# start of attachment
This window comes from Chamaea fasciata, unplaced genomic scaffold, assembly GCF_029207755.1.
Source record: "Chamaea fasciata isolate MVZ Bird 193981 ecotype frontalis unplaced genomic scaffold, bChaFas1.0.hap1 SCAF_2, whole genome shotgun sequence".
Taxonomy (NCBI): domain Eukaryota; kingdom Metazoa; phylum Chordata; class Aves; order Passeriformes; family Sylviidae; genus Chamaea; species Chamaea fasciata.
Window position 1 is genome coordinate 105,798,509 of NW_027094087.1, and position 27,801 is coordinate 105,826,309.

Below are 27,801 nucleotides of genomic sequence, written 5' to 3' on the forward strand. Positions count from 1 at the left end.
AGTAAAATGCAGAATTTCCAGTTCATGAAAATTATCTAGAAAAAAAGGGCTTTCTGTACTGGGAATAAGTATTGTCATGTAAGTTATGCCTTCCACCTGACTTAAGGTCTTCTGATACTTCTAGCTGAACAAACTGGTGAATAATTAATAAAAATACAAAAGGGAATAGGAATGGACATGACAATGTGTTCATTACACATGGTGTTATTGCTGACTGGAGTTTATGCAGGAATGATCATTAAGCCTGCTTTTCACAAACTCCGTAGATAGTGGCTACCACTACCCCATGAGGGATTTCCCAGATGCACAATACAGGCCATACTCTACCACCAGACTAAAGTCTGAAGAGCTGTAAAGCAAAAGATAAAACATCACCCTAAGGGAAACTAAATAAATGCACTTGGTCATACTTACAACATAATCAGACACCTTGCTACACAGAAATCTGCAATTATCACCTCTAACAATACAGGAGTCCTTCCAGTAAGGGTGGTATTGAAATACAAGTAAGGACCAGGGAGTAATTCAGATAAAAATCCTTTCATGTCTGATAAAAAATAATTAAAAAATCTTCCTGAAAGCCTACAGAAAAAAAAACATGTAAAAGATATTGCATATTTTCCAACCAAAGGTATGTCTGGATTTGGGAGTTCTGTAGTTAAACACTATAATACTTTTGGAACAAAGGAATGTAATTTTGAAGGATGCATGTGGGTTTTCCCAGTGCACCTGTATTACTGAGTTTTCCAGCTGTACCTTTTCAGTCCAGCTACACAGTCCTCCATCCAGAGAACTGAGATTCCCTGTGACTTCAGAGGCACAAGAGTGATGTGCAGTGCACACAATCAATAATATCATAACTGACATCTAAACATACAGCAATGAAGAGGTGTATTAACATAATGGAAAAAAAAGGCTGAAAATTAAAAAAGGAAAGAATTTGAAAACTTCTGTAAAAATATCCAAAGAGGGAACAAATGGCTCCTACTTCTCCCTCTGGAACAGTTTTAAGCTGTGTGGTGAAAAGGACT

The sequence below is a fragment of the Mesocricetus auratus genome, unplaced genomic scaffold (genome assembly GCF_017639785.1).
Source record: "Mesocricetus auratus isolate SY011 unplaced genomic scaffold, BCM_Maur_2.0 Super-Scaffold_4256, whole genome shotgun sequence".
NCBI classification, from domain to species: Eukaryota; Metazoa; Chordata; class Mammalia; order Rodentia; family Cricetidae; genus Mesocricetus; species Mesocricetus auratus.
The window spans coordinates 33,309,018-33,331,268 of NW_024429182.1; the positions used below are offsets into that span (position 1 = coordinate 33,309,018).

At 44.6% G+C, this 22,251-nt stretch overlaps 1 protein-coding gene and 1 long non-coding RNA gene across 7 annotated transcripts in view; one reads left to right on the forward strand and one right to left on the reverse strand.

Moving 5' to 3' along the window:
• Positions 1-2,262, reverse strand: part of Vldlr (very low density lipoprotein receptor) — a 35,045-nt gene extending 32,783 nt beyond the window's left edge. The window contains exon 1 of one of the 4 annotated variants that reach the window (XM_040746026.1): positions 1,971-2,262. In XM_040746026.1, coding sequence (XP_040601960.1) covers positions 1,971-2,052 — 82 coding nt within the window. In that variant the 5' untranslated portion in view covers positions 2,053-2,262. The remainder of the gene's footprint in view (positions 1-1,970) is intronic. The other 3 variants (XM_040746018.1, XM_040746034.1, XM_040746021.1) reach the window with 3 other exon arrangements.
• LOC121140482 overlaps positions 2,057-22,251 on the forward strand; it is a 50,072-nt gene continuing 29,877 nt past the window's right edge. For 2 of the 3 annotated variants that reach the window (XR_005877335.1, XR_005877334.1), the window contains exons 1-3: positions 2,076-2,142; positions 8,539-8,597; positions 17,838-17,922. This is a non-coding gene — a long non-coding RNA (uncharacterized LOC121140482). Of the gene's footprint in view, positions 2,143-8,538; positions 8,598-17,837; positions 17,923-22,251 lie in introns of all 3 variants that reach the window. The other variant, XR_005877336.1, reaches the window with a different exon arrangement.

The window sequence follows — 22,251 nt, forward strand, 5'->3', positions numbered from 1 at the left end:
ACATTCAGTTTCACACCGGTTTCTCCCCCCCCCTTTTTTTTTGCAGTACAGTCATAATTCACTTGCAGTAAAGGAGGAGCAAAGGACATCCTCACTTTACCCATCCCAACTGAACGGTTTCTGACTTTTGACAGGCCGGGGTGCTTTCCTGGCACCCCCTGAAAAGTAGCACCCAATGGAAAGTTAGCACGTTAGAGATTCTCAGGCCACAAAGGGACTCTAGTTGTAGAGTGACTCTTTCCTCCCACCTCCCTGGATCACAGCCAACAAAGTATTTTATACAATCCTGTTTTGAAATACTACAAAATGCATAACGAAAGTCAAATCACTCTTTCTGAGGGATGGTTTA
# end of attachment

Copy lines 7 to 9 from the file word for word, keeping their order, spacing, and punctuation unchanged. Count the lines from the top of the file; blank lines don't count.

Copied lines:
The sequence below is a fragment of the Mesocricetus auratus genome, unplaced genomic scaffold (genome assembly GCF_017639785.1).
Source record: "Mesocricetus auratus isolate SY011 unplaced genomic scaffold, BCM_Maur_2.0 Super-Scaffold_4256, whole genome shotgun sequence".
NCBI classification, from domain to species: Eukaryota; Metazoa; Chordata; class Mammalia; order Rodentia; family Cricetidae; genus Mesocricetus; species Mesocricetus auratus.